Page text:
What's interesting is that "wonder" survives a 400-year march of science into modern human consciousness, and still "wonder" surfaces repeatedly and irrepressibly in our culture as a yearning for enjoyment of nature, rather than explanation. Science, strictly done, is spare and acerbic, minimalist and unembellished. Art, strictly done, is effusive, receptive, and mythical. If we ever lose the mythical aspect of our vision of the world, our respect for nature will disappear -- it IS disappearing -- into the dry sand of utility, in which anything not "useful" to human beings has little value and need not be preserved (much less venerated). So what's a few eagles, compared to a lice-free humanity? On that measure, what are a few million people, compared to preserving all the scientists? Reverence, awe and wonder are not rational, but they may be crucial to our survival as a species. Let the artists celebrate "wonder." They are only asking for some space for human spirit in a world where "spirit" is called, scientifically, nothing real.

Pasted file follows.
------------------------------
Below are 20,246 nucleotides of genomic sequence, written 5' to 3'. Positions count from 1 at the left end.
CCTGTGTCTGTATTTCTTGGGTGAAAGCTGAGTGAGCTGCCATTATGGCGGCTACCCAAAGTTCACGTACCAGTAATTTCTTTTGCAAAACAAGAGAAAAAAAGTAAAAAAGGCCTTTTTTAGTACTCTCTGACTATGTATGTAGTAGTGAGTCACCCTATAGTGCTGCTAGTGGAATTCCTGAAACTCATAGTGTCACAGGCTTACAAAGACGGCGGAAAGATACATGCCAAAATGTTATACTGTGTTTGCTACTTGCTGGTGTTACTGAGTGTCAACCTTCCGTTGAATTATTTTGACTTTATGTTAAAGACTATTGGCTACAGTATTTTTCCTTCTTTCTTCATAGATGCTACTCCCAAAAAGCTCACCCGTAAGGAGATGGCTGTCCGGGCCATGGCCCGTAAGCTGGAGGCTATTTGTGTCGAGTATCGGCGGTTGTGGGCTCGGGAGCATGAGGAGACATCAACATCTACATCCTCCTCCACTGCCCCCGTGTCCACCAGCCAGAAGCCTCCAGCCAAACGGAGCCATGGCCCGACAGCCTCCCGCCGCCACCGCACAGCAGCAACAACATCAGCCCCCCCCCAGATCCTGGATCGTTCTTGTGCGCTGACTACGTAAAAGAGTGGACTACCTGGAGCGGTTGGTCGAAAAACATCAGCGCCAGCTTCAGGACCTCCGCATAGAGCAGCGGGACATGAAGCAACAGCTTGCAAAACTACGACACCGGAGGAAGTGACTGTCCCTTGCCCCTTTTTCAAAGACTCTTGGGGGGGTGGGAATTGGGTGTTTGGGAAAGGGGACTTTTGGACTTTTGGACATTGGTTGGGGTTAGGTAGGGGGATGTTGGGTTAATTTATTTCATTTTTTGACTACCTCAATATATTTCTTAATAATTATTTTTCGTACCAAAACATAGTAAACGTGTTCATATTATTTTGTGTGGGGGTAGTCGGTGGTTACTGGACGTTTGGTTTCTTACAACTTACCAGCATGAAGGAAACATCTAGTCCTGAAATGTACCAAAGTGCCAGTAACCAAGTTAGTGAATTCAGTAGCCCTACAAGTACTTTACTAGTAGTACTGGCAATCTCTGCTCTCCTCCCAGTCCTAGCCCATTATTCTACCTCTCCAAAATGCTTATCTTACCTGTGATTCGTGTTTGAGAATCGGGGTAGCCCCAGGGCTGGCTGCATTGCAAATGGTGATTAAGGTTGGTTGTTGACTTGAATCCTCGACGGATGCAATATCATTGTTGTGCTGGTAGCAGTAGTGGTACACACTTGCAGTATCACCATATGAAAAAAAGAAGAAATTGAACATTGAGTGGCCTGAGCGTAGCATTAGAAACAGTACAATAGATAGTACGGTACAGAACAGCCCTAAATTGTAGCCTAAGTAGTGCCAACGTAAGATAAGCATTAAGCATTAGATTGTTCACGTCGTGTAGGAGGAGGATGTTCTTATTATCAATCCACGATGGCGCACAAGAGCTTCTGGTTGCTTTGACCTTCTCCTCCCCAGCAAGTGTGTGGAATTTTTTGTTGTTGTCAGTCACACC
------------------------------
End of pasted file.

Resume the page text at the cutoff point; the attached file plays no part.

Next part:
eddie said...

Wow, a hot new volume in the "Philosophy and Popular Culture" series is materializing right in front of us. Make sure Spiros gets the credit he deserves!

Anonymous said...

And Spiros just demonstrated something f***** miraculous about the internet. His kickoff post consists of exactly three words. LOL.

Anonymous said...

And only TWO types....

Anonymous said...

SNL kills it, for once, with the "Thrilla Killa Klownz" (scroll to the bottom):
http://jezebel.com/5519861/snl-forget-the-skits-keha-and-the-astronauts-stole-the-show